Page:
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Adapting to climate change: promises and pitfalls in the diffusion of solutions

Schulze, Kai ; Schoenefeld, Jonas J. ; Hildén, Mikael (2024)
Adapting to climate change: promises and pitfalls in the diffusion of solutions.
In: Regional Environmental Change, 2024, 24 (1)
doi: 10.26083/tuprints-00026646
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Item Type: Article
Type of entry: Secondary publication
Title: Adapting to climate change: promises and pitfalls in the diffusion of solutions
Language: German
Date: 18 March 2024
Place of Publication: Darmstadt
Year of primary publication: 2024
Place of primary publication: Berlin ; Heidelberg ; New York
Publisher: Springer
Journal or Publication Title: Regional Environmental Change
Volume of the journal: 24
Issue Number: 1
Collation: 3 Seiten
DOI: 10.26083/tuprints-00026646
Corresponding Links:
Origin: Secondary publication service

As the impacts of climate change intensify, public actors around the world are increasing their adaptation efforts (Aguiar et al. 2018; Reckien et al. 2023; Schulze and Schoenefeld 2023). Initially, adaptation to climate change was primarily addressed in national and local settings, with modest attention from other levels of governance. Over time, however, state and nonstate actors at different levels have developed support schemes, networks, and (sub)national policies to strengthen adaptation governance by diffusing and scaling-up solutions and policies across jurisdictions. This includes higher levels such as the United Nations (Paris Agreement) and the European Union, which have increasingly emphasised adaptation to climate change, pushing for the diffusion of particular approaches and tools. While horizontal and vertical diffusion dynamics generally have the potential to reduce the risks emerging from climate change, distributional issues and political conflicts may arise if the diffusion of adaptation promotes elements that are poorly compatible with existing governance structures and practices. This raises the question of whether diffusing (local) solutions from the bottom-up and through networks can produce outcomes that are more effective, equitable, and accepted by local actors than top-down prescriptions (e.g. Baird et al. 2016; Bauer and Steurer 2014).

Against this background, diffusion processes and their underlying mechanisms are likely to play an important role in determining the pace, scale, and quality of adaptation. Despite a rapidly growing literature on adaptation, questions such as whether, how, and why adaptation governance and policies diffuse, for what purposes, and whether adaptation diffusion processes can reduce risks while promoting social justice, remain severely underexplored. Overall, the dynamic and global spread of adaptation governance and policies provides excellent opportunities for both theoretical and empirical explorations of the diffusion concept (Schoenefeld et al. 2022).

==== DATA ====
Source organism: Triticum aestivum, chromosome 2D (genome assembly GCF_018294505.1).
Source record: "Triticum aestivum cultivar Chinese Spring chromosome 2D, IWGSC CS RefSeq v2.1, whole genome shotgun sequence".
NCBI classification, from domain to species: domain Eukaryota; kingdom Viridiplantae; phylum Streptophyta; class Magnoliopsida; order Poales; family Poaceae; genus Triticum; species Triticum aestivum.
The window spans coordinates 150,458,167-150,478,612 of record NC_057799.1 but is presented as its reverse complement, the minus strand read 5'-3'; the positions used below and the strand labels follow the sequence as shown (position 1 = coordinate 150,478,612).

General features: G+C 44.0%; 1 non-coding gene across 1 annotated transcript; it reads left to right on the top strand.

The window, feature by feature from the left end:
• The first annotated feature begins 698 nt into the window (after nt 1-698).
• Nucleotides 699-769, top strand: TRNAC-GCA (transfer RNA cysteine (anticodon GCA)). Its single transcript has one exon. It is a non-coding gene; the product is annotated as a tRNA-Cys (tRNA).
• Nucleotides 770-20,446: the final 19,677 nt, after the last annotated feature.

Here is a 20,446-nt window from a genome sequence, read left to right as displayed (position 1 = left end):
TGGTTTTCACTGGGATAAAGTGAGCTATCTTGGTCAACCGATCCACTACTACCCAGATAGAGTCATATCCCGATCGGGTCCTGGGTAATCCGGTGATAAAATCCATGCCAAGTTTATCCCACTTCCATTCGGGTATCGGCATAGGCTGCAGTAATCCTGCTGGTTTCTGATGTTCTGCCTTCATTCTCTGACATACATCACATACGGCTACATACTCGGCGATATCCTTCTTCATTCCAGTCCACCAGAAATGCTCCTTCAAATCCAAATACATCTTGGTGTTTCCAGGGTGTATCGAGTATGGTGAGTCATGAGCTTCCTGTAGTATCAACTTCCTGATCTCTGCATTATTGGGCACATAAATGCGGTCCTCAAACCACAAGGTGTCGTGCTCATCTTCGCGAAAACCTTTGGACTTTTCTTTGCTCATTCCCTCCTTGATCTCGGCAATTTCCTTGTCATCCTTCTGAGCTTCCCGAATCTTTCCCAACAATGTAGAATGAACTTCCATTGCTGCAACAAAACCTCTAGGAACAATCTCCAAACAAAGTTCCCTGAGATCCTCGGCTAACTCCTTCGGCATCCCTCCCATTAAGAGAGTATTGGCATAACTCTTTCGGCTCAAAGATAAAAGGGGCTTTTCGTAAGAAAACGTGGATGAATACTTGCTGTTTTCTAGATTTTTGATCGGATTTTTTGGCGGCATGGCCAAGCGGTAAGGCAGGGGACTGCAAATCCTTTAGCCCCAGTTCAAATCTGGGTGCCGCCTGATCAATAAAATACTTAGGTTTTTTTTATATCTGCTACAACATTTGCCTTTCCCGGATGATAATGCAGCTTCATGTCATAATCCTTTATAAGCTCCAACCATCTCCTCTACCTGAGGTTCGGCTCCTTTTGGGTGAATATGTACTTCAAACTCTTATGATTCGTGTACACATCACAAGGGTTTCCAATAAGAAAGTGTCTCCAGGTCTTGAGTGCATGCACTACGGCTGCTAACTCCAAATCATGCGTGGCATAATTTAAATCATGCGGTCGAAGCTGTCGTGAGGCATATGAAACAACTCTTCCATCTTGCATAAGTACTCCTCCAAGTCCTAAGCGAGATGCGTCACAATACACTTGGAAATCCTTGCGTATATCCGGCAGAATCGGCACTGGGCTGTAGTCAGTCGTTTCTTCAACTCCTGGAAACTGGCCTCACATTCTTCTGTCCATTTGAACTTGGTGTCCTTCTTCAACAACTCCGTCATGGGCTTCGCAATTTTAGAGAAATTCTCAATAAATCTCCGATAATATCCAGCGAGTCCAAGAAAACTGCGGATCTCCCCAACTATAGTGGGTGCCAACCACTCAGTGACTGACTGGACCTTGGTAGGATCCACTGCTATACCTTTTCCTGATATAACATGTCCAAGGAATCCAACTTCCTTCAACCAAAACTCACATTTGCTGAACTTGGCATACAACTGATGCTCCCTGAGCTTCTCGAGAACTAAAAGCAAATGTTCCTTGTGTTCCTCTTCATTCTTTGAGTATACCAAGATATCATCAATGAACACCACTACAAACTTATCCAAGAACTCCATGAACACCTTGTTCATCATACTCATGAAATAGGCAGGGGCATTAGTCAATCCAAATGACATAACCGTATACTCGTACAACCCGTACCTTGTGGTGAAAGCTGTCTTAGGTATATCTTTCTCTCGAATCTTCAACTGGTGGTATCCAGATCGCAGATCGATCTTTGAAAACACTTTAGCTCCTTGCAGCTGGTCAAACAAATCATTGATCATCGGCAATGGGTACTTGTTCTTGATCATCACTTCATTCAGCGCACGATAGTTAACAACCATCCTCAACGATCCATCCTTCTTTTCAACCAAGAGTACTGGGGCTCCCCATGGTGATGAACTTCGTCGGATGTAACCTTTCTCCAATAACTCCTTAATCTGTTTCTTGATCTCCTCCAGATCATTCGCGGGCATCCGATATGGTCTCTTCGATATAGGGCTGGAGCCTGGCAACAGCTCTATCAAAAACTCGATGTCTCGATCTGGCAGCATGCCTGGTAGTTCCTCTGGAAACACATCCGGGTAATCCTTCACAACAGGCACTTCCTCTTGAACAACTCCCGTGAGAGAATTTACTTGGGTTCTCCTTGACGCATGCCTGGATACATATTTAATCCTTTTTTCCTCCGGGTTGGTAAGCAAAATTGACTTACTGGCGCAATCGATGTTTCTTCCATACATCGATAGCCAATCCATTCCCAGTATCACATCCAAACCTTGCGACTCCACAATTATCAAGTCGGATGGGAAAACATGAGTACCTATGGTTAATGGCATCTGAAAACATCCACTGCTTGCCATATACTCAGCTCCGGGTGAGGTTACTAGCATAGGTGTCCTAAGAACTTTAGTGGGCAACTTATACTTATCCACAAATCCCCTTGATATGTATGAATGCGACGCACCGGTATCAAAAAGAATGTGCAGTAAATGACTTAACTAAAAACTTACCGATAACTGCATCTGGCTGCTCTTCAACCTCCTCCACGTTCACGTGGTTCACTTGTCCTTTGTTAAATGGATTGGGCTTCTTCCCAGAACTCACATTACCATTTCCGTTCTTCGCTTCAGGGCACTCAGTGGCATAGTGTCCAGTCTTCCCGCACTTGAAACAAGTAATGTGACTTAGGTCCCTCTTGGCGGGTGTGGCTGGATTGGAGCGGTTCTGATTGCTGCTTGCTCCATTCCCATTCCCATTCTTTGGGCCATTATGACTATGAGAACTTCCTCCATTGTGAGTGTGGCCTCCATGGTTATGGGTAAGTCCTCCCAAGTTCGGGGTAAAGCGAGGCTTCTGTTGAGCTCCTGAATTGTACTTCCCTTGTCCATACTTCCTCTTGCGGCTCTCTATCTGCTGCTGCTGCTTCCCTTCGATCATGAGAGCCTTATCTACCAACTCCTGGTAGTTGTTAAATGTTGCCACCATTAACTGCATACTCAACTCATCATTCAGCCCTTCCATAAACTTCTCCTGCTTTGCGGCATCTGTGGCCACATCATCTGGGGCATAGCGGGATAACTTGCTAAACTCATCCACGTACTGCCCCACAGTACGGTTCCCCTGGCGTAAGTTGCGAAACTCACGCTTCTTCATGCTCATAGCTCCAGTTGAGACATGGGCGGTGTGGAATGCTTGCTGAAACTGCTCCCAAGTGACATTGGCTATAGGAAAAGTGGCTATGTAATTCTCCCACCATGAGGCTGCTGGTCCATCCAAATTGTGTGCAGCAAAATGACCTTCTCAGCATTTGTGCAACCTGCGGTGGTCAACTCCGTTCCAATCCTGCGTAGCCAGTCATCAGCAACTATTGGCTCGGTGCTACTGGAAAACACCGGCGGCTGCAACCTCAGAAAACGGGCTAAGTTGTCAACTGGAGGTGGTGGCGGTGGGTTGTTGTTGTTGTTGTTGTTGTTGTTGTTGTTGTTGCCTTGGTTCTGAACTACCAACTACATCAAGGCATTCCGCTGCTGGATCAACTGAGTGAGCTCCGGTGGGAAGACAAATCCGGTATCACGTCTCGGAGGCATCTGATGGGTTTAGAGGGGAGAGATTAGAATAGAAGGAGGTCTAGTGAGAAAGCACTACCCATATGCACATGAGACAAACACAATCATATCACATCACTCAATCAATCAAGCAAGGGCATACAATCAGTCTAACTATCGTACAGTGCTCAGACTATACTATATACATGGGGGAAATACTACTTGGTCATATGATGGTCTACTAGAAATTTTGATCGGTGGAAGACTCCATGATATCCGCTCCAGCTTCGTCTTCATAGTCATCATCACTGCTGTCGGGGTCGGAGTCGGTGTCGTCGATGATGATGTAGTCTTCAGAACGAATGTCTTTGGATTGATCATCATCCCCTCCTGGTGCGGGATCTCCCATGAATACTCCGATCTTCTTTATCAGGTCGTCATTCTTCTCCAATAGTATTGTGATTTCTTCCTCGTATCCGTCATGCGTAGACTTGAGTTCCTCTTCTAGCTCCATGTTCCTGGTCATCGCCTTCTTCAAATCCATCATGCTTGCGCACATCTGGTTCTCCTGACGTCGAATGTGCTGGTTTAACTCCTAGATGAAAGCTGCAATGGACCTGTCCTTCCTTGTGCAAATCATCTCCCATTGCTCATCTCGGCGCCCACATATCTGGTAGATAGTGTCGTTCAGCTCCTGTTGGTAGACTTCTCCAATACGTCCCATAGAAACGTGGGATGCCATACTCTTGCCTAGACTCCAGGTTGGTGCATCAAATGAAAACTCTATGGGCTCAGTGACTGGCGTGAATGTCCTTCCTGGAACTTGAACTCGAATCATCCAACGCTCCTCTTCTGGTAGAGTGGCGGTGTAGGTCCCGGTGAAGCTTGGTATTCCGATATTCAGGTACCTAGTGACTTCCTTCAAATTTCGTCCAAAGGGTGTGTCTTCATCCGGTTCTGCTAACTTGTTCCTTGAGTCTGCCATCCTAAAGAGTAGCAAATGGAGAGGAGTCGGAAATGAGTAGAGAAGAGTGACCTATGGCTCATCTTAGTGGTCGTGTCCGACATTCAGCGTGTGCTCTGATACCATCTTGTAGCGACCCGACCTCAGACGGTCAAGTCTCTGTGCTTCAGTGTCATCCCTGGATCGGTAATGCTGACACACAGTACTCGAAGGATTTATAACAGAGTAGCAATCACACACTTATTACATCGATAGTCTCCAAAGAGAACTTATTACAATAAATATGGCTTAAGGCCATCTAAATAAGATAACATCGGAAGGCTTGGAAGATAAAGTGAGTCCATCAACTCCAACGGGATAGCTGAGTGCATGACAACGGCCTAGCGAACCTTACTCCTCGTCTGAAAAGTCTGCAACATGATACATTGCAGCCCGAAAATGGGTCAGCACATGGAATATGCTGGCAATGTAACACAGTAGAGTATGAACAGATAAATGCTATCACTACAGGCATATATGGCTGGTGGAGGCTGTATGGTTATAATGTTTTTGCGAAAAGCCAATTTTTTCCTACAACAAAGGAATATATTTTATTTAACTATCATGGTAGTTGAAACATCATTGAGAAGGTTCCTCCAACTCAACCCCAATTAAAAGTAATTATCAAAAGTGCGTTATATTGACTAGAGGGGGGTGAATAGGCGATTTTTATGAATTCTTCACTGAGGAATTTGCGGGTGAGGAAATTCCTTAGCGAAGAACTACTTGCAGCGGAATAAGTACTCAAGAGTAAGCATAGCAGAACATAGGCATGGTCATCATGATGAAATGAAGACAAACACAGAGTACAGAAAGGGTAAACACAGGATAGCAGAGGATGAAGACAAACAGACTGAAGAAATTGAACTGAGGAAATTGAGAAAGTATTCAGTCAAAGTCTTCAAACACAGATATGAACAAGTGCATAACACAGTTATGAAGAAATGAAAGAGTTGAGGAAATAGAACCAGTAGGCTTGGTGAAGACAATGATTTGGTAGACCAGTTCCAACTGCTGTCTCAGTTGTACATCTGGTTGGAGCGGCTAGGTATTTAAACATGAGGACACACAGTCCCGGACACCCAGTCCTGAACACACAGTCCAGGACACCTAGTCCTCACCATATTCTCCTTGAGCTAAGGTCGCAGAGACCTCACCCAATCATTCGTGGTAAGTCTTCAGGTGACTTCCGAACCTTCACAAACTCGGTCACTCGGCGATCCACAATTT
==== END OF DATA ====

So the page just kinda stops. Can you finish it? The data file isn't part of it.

This Topical Collection addresses some of the gaps in our understanding of adaptation to climate change by exploring the diffusion of adaptation governance and policies. It brings together expert authors from diverse backgrounds who approach diffusion from different but complementary perspectives. It comprises six papers that use a range of qualitative and quantitative methods, applied in the context of single and comparative case studies. They explore the mechanisms underlying diffusion processes, such as coercion, competition, emulation, and learning, as well as the contextual drivers and barriers (Berry and Berry 2018). This includes both horizontal diffusion at the same (e.g., local) level of governance and vertical diffusion across levels, including interactions between national-local and global–local levels. In doing so, the collection offers a critical examination of the goals, effects, winners, and losers of diffusion processes. The empirical data originate from a variety of sources, including literature reviews, content analyses of policy documents and reports, expert interviews, and original large-n surveys. The different methods and perspectives complement each other in characterising large-scale patterns of diffusion and in working towards a deeper understanding of the underlying diffusion mechanisms, as well as their contextual drivers, barriers, and consequences.

Identification Number: Artikel-Nr:
Status: Publisher's Version
URN: urn:nbn:de:tuda-tuprints-266463
Additional Information:

Acknowledgements: The Topical Collection builds on two dedicated conference panels, that we organised at the European Consortium for Political Research (ECPR) General Conference (online) in 2020, and one for the International Political Studies Association (IPSA) in 2020—postponed to July 2021 due to the COVID-19 pandemic. We thank all the paper presenters, discussants, and participants at these events. We are grateful to Christopher Reyer for his very constructive comments and support in the realisation of this collection. The preparation of this Topical Collection was supported by the Fritz Thyssen Foundation, Grant/Award Number:

Funding: Open Access funding enabled and organized by Projekt DEAL.

Classification DDC: 300 Social sciences > 320 Political science
300 Social sciences > 333.7 Natural resources, energy and environment
Divisions: 02 Department of History and Social Science > Institute of Political Science
Date Deposited: 18 Mar 2024 10:58
Last Modified: 15 Apr 2024 10:24
URI: https://tuprints.ulb.tu-darmstadt.de/id/eprint/26646
PPN: 517138077
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